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Publication numberUS4394445 A
Publication typeGrant
Application numberUS 06/331,449
Publication dateJul 19, 1983
Filing dateDec 15, 1981
Priority dateFeb 22, 1979
Fee statusLapsed
Publication number06331449, 331449, US 4394445 A, US 4394445A, US-A-4394445, US4394445 A, US4394445A
InventorsPaul T. Nix, Janet M. Santoro, Joyce E. Stephens
Original AssigneeNix Paul T, Santoro Janet M, Stephens Joyce E
Export CitationBiBTeX, EndNote, RefMan
External Links: USPTO, USPTO Assignment, Espacenet
Enzymatic glyceride hydrolysis
US 4394445 A
A new stable combination of Rhizopus arrhizus lipase and Pseudomonas fluorescens lipase for hydrolyzing triglycerides to free glycerol in body fluids is disclosed. Substantially complete and rapid hydrolysis is provided by a mixture of enzymes using a ratio between 2:1 and 10:1, about 5:1 being preferred, the amounts representing units of activity of each lipase. Approximately 150 units of total lipases will provide substantially complete hydrolysis of the triglycerides contained in 20 microliters of serum up to a minimum concentration of 5 g./l. within 2.5 minutes at 37 C.
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What is claimed is:
1. A composition useful for the hydrolysis of a glycerol ester in an aqueous medium comprising a mixture of from about 65 to 91 units of Rhizopus arrhizus lipase and from about 35 to 9 units of Pseudomonas fluorescens lipase per 100 units of total lipase.
2. A composition according to claim 1 wherein the ratio of Rhizopus arrhizus lipase to Pseudomonas fluorescens lipase is between about 2:1 and 10:1.
3. A composition according to claim 2 wherein the ratio is about 5:1.
4. A composition according to claim 1 in an aqueous medium buffered to a pH between about 6.0 and 7.0 and containing at least about 300 units total lipase per milliliter.
5. A dried composition according to claim 4.
6. A reagent composition for determining triglyceride concentration in serum by hydrolyzing triglycerides to glycerol and free fatty acids and measuring the light absorbance of an aqueous fluid containing the hydrolyzed glycerol which comprises an enzyme mixture according to claim 1 together with chemical means for effecting an absorbance change of said aqueous fluid proportional to the amount of glycerol released in the serum.
7. A reagent composition for determining triglyceride concentration in serum by hydrolyzing triglycerides present therein to glycerol and measuring the light absorbance of an aqueous fluid containing said glycerol which comprises a dried enzyme mixture according to claim 5, including chemical means for effecting an absorbance change of said aqueous fluid proportional to the amount of glycerol released in the serum.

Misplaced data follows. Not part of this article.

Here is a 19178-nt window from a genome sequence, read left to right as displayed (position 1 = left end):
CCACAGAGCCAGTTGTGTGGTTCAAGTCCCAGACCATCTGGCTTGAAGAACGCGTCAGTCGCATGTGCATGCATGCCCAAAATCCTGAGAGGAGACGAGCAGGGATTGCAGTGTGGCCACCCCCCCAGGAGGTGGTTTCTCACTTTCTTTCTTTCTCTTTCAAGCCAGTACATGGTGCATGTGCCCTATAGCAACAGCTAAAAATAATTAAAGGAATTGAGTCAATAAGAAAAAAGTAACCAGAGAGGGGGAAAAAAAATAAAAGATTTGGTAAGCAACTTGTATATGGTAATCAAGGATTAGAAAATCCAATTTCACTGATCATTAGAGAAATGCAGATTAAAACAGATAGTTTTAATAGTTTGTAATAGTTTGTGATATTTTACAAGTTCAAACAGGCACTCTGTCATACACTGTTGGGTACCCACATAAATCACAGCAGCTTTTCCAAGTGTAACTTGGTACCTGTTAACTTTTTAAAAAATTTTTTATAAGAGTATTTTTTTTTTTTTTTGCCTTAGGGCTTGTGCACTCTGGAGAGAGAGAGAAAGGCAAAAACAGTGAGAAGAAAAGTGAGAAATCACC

8. A reagent composition according to claim 7 wherein said chemical means comprises glycerolkinase, adenosine triphosphate, phosphoenol pyruvic acid, NADH, lactate dehydrogenase and pyruvate kinase.
9. The method for hydrolyzing a glycerol ester and for determining the amount of glycerol ester present in an aqueous body fluid which comprises incubating said fluid with a mixture of enzymes according to claim 1 or 4 for a time less than about ten minutes to fully hydrolyze said glycerol ester and determining the amount of glycerol or fatty acid released by the hydrolysis.

This application is a continuation of application Ser. No. 187,664 filed Sept. 16, 1980, abandoned, and a continuation of application Ser. No. 013,862 filed Feb. 22, 1979, abandoned.


This invention relates to the in vitro clinical determination of glycerol esters in body fluids, and more particularly to the hydrolysis of glycerides to glycerol for analysis.

Glyceride concentration, particularly triglycerides in the body fluids of man and other animals, are known to be significant to a number of pathological conditions and its determination is a common clinical procedure. Generally, the glycerides are hydrolyzed and the glycerol thus freed is assayed by a variety of techniques. Hydrolysis by both chemical and enzymatic means are known, with the latter being generally preferred for safety, specificity and convenience. A number of single source lipases have been proposed, for example, Rhizopus arrhizus lipase (hereinafter LIPR) in U.S. Pat. No. 3,759,793, and Pseudomonas fluorescens lipase (hereinafter LPL) in Chimica Chimica Acta, 81 (1977) 125:130. However, such single source lipases either will not fully hydrolyze glycerides or will do so only under limited conditions or with impractically large amounts of enzyme or time. Thus, so far as known, such single source lipases are not used. Instead, mixtures of enzymes are employed, for example, LIPR with protease as disclosed in U.S. Pat. No. 3,708,591; mixtures of LIPR and carboxylesterase as disclosed in U.S. Pat. No. 3,862,009; and mixtures of LIPR with Candida cylindracea as disclosed in U.S. Pat. No. 4,056,442. Such mixtures also have limitations, however. Proteases limit stability of the reagent since they eventually attack protein in the reagent or sample, carboxyleasterases are difficult to purify, and combinations of LIPR and Candida cyclindracea lipases are inhibited by wetting agents commonly used in reagents, samples or controls, especially in automated, continuous flow analyzers.

Automated continuous flow analyzers impose important limitations on conditions for hydrolyzing triglycerides. Frequently calibrators and standards contain surfactants, while use of small samples and short reaction times are common. For example, the Technicon SMAC instrument provides a fixed incubation time of 2.5 minutes at 37 C., and employs surfactants in its calibrating standards which inhibit some lipases, for example the mixture disclosed in U.S. Pat. No. 4,056,442.